We pick up donuts and go to the park. I push my Essa on the swing. We laugh and she slides down the twisty slide, flying into my arms.
That afternoon, I call my husband.
“I’m not making dinner tonight. Can you pick up cheeseburgers?”
He’s quiet for a moment and then says, “Is everything okay? You don’t eat cheeseburgers.”
“I do now,” I say.
He laughs. “Okay, cheeseburger, fries, and milkshakes? What are we celebrating?”
“I’m not perfect,” I respond.
“I never wanted you to be.”
I always start with these prompts feeling the linear weight of the straightforward interpretation–a drug rep with all her samples in the wheelie bag, bringing cheeseburgers to the office, prepared to discuss the science behind her samples. As I’ve said before; I don’t want a linear story. I want a story that is about something more, a way of viewing the prompt I didn’t expect.
I always share the prompt with my daughter, the Essa of the above story, and she is never connected to the linear idea. Her brain sees around the outside, into the corners, from angles I missed in those first moments. I envy her capacity to see the depth of possibility before my brain is ready.
But magic happens in the moment. She tells me what she would write and suddenly it’s like a shadow lifts and I can see the other ideas. I can see the story I want to write. Something about my daughter and her viewpoint of the world opens my senses to the possibility of where this story could go.
Her idea was around LGBTQIA, specifically transgender and non-binary identity, and the parts of themselves society makes difficult to leave behind. She talked about the wheelie bag carrying around things like dead names and birth pronouns.
I was absolutely blown away by this idea for a story, but it is not my story to write. I have not lived this and am not a representative of the LGBTQIA community. I am an ally, but that does not put me in the position to write that story. (I have included a link to the LGBTQIA Resource Center Glossary from UC Davis. These terms need to be more widely used and accepted.)
Her idea got me thinking about the parts of ourselves we drag around; what type of ball and chain do we each carry because it is a part of us? My list began: expectations, mental illness, depression and anxiety, a temper bomb and different lengths of fuses. What if you were fired from your job for not fitting a social standard? What if the job isn’t the paycheck type, but the role we play in society? What if being fired is equated to being “canceled”?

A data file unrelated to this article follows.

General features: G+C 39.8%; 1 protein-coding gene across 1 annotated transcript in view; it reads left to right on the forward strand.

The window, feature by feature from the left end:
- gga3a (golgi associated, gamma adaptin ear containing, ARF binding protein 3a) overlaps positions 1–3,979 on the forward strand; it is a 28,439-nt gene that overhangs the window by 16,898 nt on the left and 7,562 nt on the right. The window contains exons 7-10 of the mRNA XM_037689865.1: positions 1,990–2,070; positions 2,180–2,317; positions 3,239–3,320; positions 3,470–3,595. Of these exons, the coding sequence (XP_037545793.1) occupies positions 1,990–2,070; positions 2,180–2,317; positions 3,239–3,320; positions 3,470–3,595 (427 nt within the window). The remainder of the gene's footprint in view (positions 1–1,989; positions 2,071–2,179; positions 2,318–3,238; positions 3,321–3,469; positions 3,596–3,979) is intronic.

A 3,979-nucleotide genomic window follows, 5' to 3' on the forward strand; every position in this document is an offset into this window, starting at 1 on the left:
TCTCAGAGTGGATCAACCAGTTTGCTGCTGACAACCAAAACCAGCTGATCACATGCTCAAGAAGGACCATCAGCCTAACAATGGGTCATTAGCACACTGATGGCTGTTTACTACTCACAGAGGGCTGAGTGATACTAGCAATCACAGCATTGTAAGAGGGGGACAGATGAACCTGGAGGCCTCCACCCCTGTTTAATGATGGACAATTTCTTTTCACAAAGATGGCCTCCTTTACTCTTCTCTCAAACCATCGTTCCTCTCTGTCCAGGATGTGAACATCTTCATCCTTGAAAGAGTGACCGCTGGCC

It’s happened to me, I’m sure it’s happened to you. You have good intentions but it comes across as wrong, you say the wrong thing in the wrong situation, you don’t say the thing you should have said–suddenly someone is angry and you find yourself trying to fix the situation. Fixing it doesn’t always work. There is loss and sadness and ongoing questioning of how you could have handled it differently. As the proverb states, “The road to hell is paved with good intentions.”
We live in a society of social media where everyone else’s lives look somehow perfect. We share too much of edited pictures and none of the reality.
Moms feel that pressure too, beyond the scope of social media. Everyone has an opinion, and you are certainly doing something wrong in someone’s mind. I remember my anger at a family member judging my choice to homeschool my daughter when traditional stopped working; how dare she judge my choice for my daughter when she spends no time with us and has no idea who my child even is.
We get judged for birthing in a hospital as well as for home birth. We are judged for breastfeeding (for too much time or not enough) and bottle feeding. We are judged if we decided to co-sleep, judged if the baby is in a crib, judged if we let our baby cry it out, judged if we wear our baby and calm their whimpers. Judged on the schooling we choose (or don’t choose.). They get to college and suddenly there is judgment on if they go, if they wait, if they go to junior college, and the prestige of the final decision. But it doesn’t end there–it never ends.
Childhood and motherhood is not a race. We are all in different places with different reasons for doing what we do.
And then we pile on pressures from how we look to who we are at our fundamental core. That’s the wheelie bag, that’s the ball and chain, that’s the basis of this story.
If you liked this story or connected with it in any way, it would mean so much to me that you share it. I send out an email every Friday with new writing, you can sign up for it here.
Week 11 Prompt – The main character thinks he or she is about to get fired
Include: magazine, blow-dryer, congeal, bluebell, cummerbund, wheelie bag, pastels, cheeseburger, binding, science
Read my writing partner Bridgette’s Tale here
LGBTQIA Resource Center Glossary from UC Davis
Mother Culture Photo Exhibit by Rachel Valley (Flickr Set)
My personal journey to motherhood
Another story in this 52-week collection, on Motherhood – The Community
An important bit about me and who I am
My 52-Week Journey So Far
What is the 52-week short story challenge?
Next Week’s Prompt
12. A hike through the woods
Include: leprechaun, covert, fireball, snoop, wart, pity, backpack, practice, nausea, collar